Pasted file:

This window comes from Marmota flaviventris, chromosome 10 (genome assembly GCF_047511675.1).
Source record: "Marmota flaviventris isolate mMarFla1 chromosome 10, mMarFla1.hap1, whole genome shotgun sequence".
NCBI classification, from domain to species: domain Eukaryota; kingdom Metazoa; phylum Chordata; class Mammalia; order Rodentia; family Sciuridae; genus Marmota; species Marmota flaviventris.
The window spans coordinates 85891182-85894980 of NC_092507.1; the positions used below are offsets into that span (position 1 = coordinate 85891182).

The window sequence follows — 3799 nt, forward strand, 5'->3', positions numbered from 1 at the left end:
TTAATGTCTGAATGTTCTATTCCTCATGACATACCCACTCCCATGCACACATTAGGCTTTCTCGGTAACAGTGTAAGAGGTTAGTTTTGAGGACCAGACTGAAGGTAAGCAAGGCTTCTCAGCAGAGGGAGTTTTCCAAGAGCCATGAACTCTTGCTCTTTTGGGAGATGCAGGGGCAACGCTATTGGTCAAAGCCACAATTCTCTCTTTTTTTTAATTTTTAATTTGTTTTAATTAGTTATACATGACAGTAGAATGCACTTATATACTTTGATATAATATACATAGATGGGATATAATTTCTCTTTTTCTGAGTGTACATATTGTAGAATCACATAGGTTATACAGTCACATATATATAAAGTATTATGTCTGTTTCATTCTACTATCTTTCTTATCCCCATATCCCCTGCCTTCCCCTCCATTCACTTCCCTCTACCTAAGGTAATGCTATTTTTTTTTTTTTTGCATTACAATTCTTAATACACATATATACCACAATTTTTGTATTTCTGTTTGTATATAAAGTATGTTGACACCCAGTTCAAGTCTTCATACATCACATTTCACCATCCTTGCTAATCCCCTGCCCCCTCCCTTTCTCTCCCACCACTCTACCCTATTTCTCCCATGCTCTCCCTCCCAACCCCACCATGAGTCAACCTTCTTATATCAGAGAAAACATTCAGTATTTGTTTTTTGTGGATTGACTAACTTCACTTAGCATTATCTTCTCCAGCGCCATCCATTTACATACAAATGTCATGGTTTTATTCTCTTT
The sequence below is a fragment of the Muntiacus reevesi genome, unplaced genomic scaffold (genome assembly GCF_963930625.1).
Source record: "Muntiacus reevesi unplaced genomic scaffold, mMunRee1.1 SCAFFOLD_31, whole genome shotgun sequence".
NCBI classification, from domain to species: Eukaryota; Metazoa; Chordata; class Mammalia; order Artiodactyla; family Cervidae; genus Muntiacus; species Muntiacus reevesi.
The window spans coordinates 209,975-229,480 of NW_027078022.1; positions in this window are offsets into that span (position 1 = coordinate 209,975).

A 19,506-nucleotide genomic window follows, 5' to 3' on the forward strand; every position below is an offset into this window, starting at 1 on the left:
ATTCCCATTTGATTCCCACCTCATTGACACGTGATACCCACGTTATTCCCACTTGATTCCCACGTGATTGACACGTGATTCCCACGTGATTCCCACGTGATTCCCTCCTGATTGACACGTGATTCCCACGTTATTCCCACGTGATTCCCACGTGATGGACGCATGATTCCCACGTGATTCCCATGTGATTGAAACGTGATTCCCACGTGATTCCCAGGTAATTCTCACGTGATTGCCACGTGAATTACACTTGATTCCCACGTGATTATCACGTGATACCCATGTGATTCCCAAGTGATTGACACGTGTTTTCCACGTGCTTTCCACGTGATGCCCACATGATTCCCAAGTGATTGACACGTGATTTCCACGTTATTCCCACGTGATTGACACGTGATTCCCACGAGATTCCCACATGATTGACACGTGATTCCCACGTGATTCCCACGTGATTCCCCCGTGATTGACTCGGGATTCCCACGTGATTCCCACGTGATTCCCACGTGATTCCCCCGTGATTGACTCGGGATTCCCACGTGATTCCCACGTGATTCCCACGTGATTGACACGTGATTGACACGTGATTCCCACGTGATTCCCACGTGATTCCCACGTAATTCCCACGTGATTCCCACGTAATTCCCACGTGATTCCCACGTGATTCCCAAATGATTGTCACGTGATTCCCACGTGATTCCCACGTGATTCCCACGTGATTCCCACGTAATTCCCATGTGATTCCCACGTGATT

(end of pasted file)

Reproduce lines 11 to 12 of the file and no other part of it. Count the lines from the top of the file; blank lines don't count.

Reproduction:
A 19,506-nucleotide genomic window follows, 5' to 3' on the forward strand; every position below is an offset into this window, starting at 1 on the left:
ATTCCCATTTGATTCCCACCTCATTGACACGTGATACCCACGTTATTCCCACTTGATTCCCACGTGATTGACACGTGATTCCCACGTGATTCCCACGTGATTCCCTCCTGATTGACACGTGATTCCCACGTTATTCCCACGTGATTCCCACGTGATGGACGCATGATTCCCACGTGATTCCCATGTGATTGAAACGTGATTCCCACGTGATTCCCAGGTAATTCTCACGTGATTGCCACGTGAATTACACTTGATTCCCACGTGATTATCACGTGATACCCATGTGATTCCCAAGTGATTGACACGTGTTTTCCACGTGCTTTCCACGTGATGCCCACATGATTCCCAAGTGATTGACACGTGATTTCCACGTTATTCCCACGTGATTGACACGTGATTCCCACGAGATTCCCACATGATTGACACGTGATTCCCACGTGATTCCCACGTGATTCCCCCGTGATTGACTCGGGATTCCCACGTGATTCCCACGTGATTCCCACGTGATTCCCCCGTGATTGACTCGGGATTCCCACGTGATTCCCACGTGATTCCCACGTGATTGACACGTGATTGACACGTGATTCCCACGTGATTCCCACGTGATTCCCACGTAATTCCCACGTGATTCCCACGTAATTCCCACGTGATTCCCACGTGATTCCCAAATGATTGTCACGTGATTCCCACGTGATTCCCACGTGATTCCCACGTGATTCCCACGTAATTCCCATGTGATTCCCACGTGATT